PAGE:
We also ask, typically, for samples from the parents of the individual who have the genetic mutation. Not all parents are available, and so there often are workarounds, like having genetic test reports from the affected parent, or maybe someone else on that family member’s side. But we use all of that information to build this test, and eventually that test is going to be what’s used to test the embryos and screen them to say this embryo was very low risk, or very high risk for whatever cancer gene we’re looking for.
Is this done every time a patient has a cancer-related mutation, or should patients advocate for these tests to be conducted?
I think that that would vary from institution to institution. At our institution, it’s pretty commonplace because we do have a genetic service built into our reproductive endocrinology clinic. That’s not the case that a lot of centers around the country, so I think it’s definitely something that patients can advocate for, if that’s something they’re interested in testing.
Genetic testing for embryos is not something that is wanted by all patients, and that’s also totally a valid approach. And not every patient who tests their embryos is going to exclude positive embryos. So, everybody uses this information in a different way. But certainly, that’s the purpose of genetic information, to get people information that they can use for building their families in whatever way they feel would be helpful. So, I think it’s something that certainly patients can keep in mind to ask for.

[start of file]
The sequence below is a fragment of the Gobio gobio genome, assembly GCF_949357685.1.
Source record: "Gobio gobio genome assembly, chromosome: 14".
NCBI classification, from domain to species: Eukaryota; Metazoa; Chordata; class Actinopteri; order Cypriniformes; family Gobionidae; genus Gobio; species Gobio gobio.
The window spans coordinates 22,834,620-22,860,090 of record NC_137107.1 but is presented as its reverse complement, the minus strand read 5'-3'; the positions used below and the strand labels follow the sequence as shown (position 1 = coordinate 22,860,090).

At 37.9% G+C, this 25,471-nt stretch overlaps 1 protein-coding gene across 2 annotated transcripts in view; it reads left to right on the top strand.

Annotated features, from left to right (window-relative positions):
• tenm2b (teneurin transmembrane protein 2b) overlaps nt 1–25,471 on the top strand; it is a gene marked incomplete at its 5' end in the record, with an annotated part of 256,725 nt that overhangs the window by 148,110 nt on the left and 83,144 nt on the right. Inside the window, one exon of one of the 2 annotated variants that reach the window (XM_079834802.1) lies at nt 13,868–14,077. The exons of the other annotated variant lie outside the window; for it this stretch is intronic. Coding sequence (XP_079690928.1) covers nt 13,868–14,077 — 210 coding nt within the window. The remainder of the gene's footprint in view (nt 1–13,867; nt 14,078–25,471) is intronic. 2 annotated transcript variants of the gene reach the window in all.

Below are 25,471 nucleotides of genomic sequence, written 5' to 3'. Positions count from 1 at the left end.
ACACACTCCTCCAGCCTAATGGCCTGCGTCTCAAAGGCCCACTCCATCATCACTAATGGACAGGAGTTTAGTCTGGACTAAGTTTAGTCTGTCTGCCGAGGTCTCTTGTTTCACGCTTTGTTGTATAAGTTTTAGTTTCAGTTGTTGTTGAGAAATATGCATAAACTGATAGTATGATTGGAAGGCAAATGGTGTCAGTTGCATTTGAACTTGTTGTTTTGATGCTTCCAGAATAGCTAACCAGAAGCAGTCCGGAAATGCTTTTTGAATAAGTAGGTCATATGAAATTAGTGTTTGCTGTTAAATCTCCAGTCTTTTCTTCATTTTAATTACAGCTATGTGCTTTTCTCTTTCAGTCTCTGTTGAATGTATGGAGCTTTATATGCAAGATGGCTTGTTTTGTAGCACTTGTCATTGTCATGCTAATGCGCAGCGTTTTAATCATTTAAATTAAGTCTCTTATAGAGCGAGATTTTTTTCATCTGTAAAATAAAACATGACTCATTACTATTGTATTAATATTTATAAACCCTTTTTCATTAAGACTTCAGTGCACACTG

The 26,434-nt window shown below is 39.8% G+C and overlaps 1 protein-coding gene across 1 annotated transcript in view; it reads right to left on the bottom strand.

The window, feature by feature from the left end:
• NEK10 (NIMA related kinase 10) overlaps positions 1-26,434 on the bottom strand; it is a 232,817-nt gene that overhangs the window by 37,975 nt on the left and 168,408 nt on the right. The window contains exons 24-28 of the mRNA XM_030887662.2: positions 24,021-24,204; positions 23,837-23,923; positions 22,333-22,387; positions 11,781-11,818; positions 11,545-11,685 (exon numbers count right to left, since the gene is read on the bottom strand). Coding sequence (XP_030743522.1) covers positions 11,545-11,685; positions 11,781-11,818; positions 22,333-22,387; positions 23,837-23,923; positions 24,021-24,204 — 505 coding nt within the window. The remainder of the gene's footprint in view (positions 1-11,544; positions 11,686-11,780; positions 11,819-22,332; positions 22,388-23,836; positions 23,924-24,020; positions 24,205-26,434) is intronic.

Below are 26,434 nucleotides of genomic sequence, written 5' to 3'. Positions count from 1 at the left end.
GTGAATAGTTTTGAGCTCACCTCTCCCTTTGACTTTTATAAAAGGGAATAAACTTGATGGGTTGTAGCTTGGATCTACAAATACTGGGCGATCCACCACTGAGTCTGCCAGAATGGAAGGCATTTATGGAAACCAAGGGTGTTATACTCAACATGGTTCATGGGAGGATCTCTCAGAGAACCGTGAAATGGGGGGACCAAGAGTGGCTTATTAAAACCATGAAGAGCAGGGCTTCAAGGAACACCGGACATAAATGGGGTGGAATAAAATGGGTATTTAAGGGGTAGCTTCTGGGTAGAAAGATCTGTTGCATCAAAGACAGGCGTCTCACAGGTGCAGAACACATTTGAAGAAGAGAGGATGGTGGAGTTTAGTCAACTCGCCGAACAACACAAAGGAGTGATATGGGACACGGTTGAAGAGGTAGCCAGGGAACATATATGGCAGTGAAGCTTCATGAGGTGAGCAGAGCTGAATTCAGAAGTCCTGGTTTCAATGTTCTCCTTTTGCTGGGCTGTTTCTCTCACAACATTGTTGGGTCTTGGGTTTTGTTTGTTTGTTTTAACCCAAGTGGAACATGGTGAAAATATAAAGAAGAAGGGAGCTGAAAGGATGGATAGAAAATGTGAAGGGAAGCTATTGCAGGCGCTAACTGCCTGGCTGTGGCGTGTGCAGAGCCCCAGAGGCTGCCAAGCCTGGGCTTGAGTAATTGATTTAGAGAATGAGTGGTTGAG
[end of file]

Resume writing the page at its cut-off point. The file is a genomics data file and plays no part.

Is there anything else that you want to mention, or you feel that patients and their families should know about this topic?
Everybody’s decisions are going to be different, and (patients should) really be advocating for value-based decisions. If you find yourself in a situation where maybe you’re feeling like it’s not your decision, I would just remind patients that really it is their decision, and they should feel comfortable and confident in their care team helping them get to that point.
I also think that it’s really important to maintain family records for people, I know that it can be really hard to talk about cancer within families. There’s a little bit of broken telephone going on. Everybody doesn’t want to always disclose things that are happening to them. But finding someone within your family who can really act as a historian and kind of keep everyone’s test records, keep like a family tree — those things can be really helpful when you go to get testing.
Having family history information can be helpful in your risk assessment, particularly if testing comes back negative, because a negative test result doesn’t always mean that your cancer risk is absent or reduced or the same as the general population, you can still have an increased cancer risk based on your family history alone. And so, you know, thinking about yourself staying in control of your own health, documenting as much as you possibly can, making sure you have as much information as possible. It’s your decision every step of the way, whether you get the testing and kind of what you do with that.